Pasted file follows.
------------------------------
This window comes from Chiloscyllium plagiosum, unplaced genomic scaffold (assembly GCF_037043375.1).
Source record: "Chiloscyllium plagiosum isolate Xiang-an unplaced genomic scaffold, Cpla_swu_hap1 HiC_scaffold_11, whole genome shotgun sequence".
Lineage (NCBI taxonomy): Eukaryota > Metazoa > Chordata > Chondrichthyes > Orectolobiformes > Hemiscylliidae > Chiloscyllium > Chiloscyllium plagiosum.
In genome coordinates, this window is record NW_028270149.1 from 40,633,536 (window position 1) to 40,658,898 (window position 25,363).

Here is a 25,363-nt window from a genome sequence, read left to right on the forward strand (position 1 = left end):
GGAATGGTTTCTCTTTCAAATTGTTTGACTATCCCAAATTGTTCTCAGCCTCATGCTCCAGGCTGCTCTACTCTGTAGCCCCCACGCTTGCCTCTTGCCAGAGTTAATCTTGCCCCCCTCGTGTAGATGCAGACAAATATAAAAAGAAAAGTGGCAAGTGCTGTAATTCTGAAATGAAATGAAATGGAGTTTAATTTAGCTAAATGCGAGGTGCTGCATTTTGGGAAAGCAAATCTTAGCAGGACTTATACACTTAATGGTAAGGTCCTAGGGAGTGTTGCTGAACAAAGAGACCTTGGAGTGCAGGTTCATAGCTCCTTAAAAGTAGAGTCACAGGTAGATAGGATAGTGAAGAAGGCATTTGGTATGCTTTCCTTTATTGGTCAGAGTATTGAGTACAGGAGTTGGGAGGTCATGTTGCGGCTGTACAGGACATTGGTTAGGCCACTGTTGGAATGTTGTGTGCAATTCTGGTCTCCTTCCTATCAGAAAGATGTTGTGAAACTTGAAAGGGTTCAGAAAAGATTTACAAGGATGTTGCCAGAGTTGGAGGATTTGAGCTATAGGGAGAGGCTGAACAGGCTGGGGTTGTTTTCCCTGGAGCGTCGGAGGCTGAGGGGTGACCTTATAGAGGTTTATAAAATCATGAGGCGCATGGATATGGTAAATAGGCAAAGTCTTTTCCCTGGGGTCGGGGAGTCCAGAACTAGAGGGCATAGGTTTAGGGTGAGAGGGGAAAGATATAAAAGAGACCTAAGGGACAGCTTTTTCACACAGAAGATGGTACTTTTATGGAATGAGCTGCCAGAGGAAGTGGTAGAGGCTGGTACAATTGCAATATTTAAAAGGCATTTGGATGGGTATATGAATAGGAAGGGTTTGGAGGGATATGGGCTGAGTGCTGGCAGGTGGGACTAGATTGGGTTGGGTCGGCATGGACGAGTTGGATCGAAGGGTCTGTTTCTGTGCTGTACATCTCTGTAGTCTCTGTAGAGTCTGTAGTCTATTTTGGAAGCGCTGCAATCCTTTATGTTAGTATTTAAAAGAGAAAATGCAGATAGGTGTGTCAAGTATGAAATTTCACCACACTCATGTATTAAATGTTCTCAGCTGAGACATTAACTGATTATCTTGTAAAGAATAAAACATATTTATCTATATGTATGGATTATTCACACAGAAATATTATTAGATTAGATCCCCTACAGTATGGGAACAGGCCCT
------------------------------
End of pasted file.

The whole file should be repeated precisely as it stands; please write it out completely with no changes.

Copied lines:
This window comes from Chiloscyllium plagiosum, unplaced genomic scaffold (assembly GCF_037043375.1).
Source record: "Chiloscyllium plagiosum isolate Xiang-an unplaced genomic scaffold, Cpla_swu_hap1 HiC_scaffold_11, whole genome shotgun sequence".
Lineage (NCBI taxonomy): Eukaryota > Metazoa > Chordata > Chondrichthyes > Orectolobiformes > Hemiscylliidae > Chiloscyllium > Chiloscyllium plagiosum.
In genome coordinates, this window is record NW_028270149.1 from 40,633,536 (window position 1) to 40,658,898 (window position 25,363).

Here is a 25,363-nt window from a genome sequence, read left to right on the forward strand (position 1 = left end):
GGAATGGTTTCTCTTTCAAATTGTTTGACTATCCCAAATTGTTCTCAGCCTCATGCTCCAGGCTGCTCTACTCTGTAGCCCCCACGCTTGCCTCTTGCCAGAGTTAATCTTGCCCCCCTCGTGTAGATGCAGACAAATATAAAAAGAAAAGTGGCAAGTGCTGTAATTCTGAAATGAAATGAAATGGAGTTTAATTTAGCTAAATGCGAGGTGCTGCATTTTGGGAAAGCAAATCTTAGCAGGACTTATACACTTAATGGTAAGGTCCTAGGGAGTGTTGCTGAACAAAGAGACCTTGGAGTGCAGGTTCATAGCTCCTTAAAAGTAGAGTCACAGGTAGATAGGATAGTGAAGAAGGCATTTGGTATGCTTTCCTTTATTGGTCAGAGTATTGAGTACAGGAGTTGGGAGGTCATGTTGCGGCTGTACAGGACATTGGTTAGGCCACTGTTGGAATGTTGTGTGCAATTCTGGTCTCCTTCCTATCAGAAAGATGTTGTGAAACTTGAAAGGGTTCAGAAAAGATTTACAAGGATGTTGCCAGAGTTGGAGGATTTGAGCTATAGGGAGAGGCTGAACAGGCTGGGGTTGTTTTCCCTGGAGCGTCGGAGGCTGAGGGGTGACCTTATAGAGGTTTATAAAATCATGAGGCGCATGGATATGGTAAATAGGCAAAGTCTTTTCCCTGGGGTCGGGGAGTCCAGAACTAGAGGGCATAGGTTTAGGGTGAGAGGGGAAAGATATAAAAGAGACCTAAGGGACAGCTTTTTCACACAGAAGATGGTACTTTTATGGAATGAGCTGCCAGAGGAAGTGGTAGAGGCTGGTACAATTGCAATATTTAAAAGGCATTTGGATGGGTATATGAATAGGAAGGGTTTGGAGGGATATGGGCTGAGTGCTGGCAGGTGGGACTAGATTGGGTTGGGTCGGCATGGACGAGTTGGATCGAAGGGTCTGTTTCTGTGCTGTACATCTCTGTAGTCTCTGTAGAGTCTGTAGTCTATTTTGGAAGCGCTGCAATCCTTTATGTTAGTATTTAAAAGAGAAAATGCAGATAGGTGTGTCAAGTATGAAATTTCACCACACTCATGTATTAAATGTTCTCAGCTGAGACATTAACTGATTATCTTGTAAAGAATAAAACATATTTATCTATATGTATGGATTATTCACACAGAAATATTATTAGATTAGATCCCCTACAGTATGGGAACAGGCCCT